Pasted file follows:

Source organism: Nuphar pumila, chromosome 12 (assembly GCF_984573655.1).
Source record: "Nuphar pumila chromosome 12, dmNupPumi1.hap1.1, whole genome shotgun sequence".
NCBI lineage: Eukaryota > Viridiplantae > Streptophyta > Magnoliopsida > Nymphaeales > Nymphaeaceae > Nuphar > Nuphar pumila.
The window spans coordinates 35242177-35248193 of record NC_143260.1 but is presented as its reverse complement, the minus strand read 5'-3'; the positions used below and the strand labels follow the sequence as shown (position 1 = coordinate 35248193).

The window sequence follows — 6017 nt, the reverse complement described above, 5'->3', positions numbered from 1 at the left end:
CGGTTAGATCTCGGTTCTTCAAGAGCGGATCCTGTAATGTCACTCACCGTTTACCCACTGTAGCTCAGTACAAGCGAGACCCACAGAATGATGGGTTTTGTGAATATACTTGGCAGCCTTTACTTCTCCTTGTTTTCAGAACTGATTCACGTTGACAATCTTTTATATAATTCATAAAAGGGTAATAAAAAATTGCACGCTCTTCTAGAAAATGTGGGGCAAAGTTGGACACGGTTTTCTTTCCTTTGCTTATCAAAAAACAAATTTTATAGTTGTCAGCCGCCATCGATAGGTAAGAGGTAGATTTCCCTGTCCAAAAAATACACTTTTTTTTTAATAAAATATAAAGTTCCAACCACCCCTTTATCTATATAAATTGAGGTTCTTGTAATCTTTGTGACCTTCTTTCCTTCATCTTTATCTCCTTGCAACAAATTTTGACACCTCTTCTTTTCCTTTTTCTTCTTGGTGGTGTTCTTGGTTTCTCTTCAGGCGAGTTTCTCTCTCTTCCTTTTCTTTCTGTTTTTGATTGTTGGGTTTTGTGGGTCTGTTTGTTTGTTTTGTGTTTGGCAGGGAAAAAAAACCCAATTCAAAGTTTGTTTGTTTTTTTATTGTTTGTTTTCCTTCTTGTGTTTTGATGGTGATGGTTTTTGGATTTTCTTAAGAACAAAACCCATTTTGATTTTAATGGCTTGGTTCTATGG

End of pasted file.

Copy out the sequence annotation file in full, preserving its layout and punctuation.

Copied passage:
Source organism: Nuphar pumila, chromosome 12 (assembly GCF_984573655.1).
Source record: "Nuphar pumila chromosome 12, dmNupPumi1.hap1.1, whole genome shotgun sequence".
NCBI lineage: Eukaryota > Viridiplantae > Streptophyta > Magnoliopsida > Nymphaeales > Nymphaeaceae > Nuphar > Nuphar pumila.
The window spans coordinates 35242177-35248193 of record NC_143260.1 but is presented as its reverse complement, the minus strand read 5'-3'; the positions used below and the strand labels follow the sequence as shown (position 1 = coordinate 35248193).

The window sequence follows — 6017 nt, the reverse complement described above, 5'->3', positions numbered from 1 at the left end:
CGGTTAGATCTCGGTTCTTCAAGAGCGGATCCTGTAATGTCACTCACCGTTTACCCACTGTAGCTCAGTACAAGCGAGACCCACAGAATGATGGGTTTTGTGAATATACTTGGCAGCCTTTACTTCTCCTTGTTTTCAGAACTGATTCACGTTGACAATCTTTTATATAATTCATAAAAGGGTAATAAAAAATTGCACGCTCTTCTAGAAAATGTGGGGCAAAGTTGGACACGGTTTTCTTTCCTTTGCTTATCAAAAAACAAATTTTATAGTTGTCAGCCGCCATCGATAGGTAAGAGGTAGATTTCCCTGTCCAAAAAATACACTTTTTTTTTAATAAAATATAAAGTTCCAACCACCCCTTTATCTATATAAATTGAGGTTCTTGTAATCTTTGTGACCTTCTTTCCTTCATCTTTATCTCCTTGCAACAAATTTTGACACCTCTTCTTTTCCTTTTTCTTCTTGGTGGTGTTCTTGGTTTCTCTTCAGGCGAGTTTCTCTCTCTTCCTTTTCTTTCTGTTTTTGATTGTTGGGTTTTGTGGGTCTGTTTGTTTGTTTTGTGTTTGGCAGGGAAAAAAAACCCAATTCAAAGTTTGTTTGTTTTTTTATTGTTTGTTTTCCTTCTTGTGTTTTGATGGTGATGGTTTTTGGATTTTCTTAAGAACAAAACCCATTTTGATTTTAATGGCTTGGTTCTATGG